Banse Settlers in United States in the 20th Century

  • Lydia Banse, aged 16, who emigrated to America, in 1908
  • Jose Banse, aged 24, who landed in America, in 1921
  • Irmgard Banse, aged 1, who emigrated to the United States, in 1922
  • George Banse, aged 59, who settled in America, in 1923

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Contemporary Notables of the name Banse (post 1700)


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Contemporary Notables of the name Banse (post 1700)



  • Ewald Banse (1883-1953), German geographer
  • Juliane Banse (b. 1969), German soprano and noted lieder singer

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Motto


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Motto



The motto was originally a war cry or slogan. Mottoes first began to be shown with arms in the 14th and 15th centuries, but were not in general use until the 17th century. Thus the oldest coats of arms generally do not include a motto. Mottoes seldom form part of the grant of arms: Under most heraldic authorities, a motto is an optional component of the coat of arms, and can be added to or changed at will; many families have chosen not to display a motto.

Motto: Virtus castellum meum
Motto Translation: Virtue my castle.


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Banse Family Crest Products


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Banse Family Crest Products




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See Also


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See Also




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Citations


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Citations



  1. ^ Reaney, P.H and R.M. Wilson, A Dictionary of English Surnames. London: Routledge, 1991. Print. (ISBN 0-415-05737-X)
  2. ^ Williams, Dr Ann. And G.H. Martin, Eds., Domesday Book A Complete Translation. London: Penguin, 1992. Print. (ISBN 0-141-00523-8)
  3. ^ The Norman People and Their Existing Descendants in the British Dominions and the United States Of America. Baltimore: Genealogical Publishing, 1975. Print. (ISBN 0-8063-0636-X)
  4. ^ Lewis, Samuel, A Topographical Dictionary of England. Institute of Historical Research, 1848, Print.

Other References

  1. Bullock, L.G. Historical Map of England and Wales. Edinburgh: Bartholomew and Son, 1971. Print.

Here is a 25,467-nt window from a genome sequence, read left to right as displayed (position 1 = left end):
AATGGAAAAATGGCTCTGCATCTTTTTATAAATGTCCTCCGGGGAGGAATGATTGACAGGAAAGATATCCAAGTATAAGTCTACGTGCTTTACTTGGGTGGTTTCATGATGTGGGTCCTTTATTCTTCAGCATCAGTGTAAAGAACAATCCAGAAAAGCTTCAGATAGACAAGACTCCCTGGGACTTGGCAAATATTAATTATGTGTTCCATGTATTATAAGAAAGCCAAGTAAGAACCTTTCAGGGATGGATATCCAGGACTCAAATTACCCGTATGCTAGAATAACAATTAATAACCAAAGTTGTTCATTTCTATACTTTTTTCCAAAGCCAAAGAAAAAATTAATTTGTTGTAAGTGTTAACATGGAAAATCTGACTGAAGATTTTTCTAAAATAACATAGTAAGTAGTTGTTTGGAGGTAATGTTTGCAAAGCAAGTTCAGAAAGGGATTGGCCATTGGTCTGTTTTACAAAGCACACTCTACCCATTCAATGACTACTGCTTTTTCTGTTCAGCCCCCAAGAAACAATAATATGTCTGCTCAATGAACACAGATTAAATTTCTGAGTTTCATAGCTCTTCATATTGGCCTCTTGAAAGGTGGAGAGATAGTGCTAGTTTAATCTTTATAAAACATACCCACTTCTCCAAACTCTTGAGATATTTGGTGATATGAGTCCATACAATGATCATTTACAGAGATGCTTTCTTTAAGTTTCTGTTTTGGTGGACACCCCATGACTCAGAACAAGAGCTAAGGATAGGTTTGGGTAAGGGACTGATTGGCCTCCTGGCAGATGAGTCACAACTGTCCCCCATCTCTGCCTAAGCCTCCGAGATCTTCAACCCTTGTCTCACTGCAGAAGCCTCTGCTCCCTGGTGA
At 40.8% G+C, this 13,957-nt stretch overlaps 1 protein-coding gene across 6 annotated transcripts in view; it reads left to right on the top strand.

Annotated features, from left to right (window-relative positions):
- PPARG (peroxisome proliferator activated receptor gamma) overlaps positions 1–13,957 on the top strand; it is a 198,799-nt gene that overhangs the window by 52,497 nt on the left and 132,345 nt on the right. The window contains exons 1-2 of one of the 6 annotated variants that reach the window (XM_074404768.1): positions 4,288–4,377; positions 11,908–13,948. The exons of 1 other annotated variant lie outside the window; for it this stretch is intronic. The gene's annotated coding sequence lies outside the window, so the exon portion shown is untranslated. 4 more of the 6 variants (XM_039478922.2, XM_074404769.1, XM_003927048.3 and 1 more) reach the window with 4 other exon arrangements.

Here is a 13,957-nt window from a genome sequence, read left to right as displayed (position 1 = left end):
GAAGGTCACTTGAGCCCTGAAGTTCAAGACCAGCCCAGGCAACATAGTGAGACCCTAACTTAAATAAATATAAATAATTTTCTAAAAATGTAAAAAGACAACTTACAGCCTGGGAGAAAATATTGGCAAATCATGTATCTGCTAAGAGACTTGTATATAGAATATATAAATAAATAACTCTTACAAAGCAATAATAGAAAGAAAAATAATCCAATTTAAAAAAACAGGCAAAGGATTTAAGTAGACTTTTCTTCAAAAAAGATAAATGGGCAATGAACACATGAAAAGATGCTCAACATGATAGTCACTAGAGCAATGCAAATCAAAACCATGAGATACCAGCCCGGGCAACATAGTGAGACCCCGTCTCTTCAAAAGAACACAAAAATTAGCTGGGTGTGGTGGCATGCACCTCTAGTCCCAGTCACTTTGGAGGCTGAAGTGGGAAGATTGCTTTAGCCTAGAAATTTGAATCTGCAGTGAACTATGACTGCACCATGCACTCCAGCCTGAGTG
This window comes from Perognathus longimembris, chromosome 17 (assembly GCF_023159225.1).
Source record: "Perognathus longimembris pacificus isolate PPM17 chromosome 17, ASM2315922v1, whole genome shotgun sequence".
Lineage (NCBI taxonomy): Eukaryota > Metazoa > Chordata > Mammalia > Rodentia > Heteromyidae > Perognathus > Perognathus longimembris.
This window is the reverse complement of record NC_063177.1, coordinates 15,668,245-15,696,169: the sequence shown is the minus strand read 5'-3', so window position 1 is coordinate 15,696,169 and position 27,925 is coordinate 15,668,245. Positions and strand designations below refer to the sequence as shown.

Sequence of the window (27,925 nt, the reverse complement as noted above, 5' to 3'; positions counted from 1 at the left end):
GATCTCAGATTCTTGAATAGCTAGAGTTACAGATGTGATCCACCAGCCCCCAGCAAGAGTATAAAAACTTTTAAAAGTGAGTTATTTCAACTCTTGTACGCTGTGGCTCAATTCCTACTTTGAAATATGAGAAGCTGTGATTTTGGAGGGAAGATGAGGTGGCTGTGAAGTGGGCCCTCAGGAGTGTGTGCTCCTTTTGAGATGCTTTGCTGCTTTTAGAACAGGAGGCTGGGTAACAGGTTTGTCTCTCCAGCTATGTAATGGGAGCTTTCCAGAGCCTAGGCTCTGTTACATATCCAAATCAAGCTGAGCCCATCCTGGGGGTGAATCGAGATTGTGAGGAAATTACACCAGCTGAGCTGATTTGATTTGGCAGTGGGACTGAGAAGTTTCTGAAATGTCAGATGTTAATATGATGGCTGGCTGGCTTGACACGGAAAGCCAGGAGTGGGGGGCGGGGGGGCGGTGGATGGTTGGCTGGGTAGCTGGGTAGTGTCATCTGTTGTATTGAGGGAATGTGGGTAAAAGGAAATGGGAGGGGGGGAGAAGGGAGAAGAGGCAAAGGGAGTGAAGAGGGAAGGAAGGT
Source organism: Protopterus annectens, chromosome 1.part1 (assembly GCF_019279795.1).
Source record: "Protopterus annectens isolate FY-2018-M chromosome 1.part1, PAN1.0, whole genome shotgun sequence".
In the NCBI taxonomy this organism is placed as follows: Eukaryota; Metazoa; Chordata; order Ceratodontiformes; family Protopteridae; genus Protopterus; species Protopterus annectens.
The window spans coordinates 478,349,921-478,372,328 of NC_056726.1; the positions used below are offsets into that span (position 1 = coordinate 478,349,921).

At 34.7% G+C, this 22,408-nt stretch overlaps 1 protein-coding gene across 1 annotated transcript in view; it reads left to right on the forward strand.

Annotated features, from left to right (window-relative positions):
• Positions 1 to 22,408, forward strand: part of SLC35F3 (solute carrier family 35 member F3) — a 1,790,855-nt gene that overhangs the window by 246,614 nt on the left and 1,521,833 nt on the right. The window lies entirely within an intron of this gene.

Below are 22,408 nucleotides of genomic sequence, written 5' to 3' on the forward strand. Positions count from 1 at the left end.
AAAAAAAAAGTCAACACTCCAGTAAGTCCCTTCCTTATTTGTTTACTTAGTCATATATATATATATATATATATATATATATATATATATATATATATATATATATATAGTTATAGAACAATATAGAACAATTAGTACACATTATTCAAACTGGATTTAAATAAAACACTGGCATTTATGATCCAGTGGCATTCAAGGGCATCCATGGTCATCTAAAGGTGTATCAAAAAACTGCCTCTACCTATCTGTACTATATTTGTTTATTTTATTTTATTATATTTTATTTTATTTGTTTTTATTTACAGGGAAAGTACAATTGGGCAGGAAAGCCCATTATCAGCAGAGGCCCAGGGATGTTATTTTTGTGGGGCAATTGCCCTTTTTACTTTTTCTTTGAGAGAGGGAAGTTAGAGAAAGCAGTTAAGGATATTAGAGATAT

2. Papworth, J.W and A.W Morant. Ordinary of British Armorials. London: T.Richards, 1874. Print.
  3. Browning, Charles H. Americans of Royal Descent. Baltimore: Genealogical Publishing. Print.
  4. Bede, The Venerable. Historia Ecclesiatica Gentis Anglorum (The Ecclesiastical History Of the English People). Available through Internet Medieval Sourcebook the Fordham University Centre for Medieval Studies. Print.
  5. Chadwick, Nora Kershaw and J.X.W.P Corcoran. The Celts. London: Penguin, 1790. Print. (ISBN 0140212116).
  6. Skordas, Guest. Ed. The Early Settlers of Maryland an Index to Names or Immigrants Complied from Records of Land Patents 1633-1680 in the Hall of Records Annapolis, Maryland. Baltimore: Genealogical Publishing, 1968. Print.
  7. Leeson, Francis L. Dictionary of British Peerages. Baltimore: Genealogical Publishing, 1986. Print. (ISBN 0-8063-1121-5).
  8. Colletta, John P. They Came In Ships. Salt Lake City: Ancestry, 1993. Print.
  9. Crispin, M. Jackson and Leonce Mary. Falaise Roll Recording Prominent Companions of William Duke of Normandy at the Conquest of England. Baltimore: Genealogical Publishing. Print.
  10. Bowman, George Ernest. The Mayflower Reader A Selection of Articales from The Mayflower Descendent. Baltimore: Genealogical Publishing. Print.
  11. ...

The Banse Family Crest was acquired from the Houseofnames.com archives. The Banse Family Crest was drawn according to heraldic standards based on published blazons. We generally include the oldest published family crest once associated with each surname.

This page was last modified on 7 September 2016 at 09:31.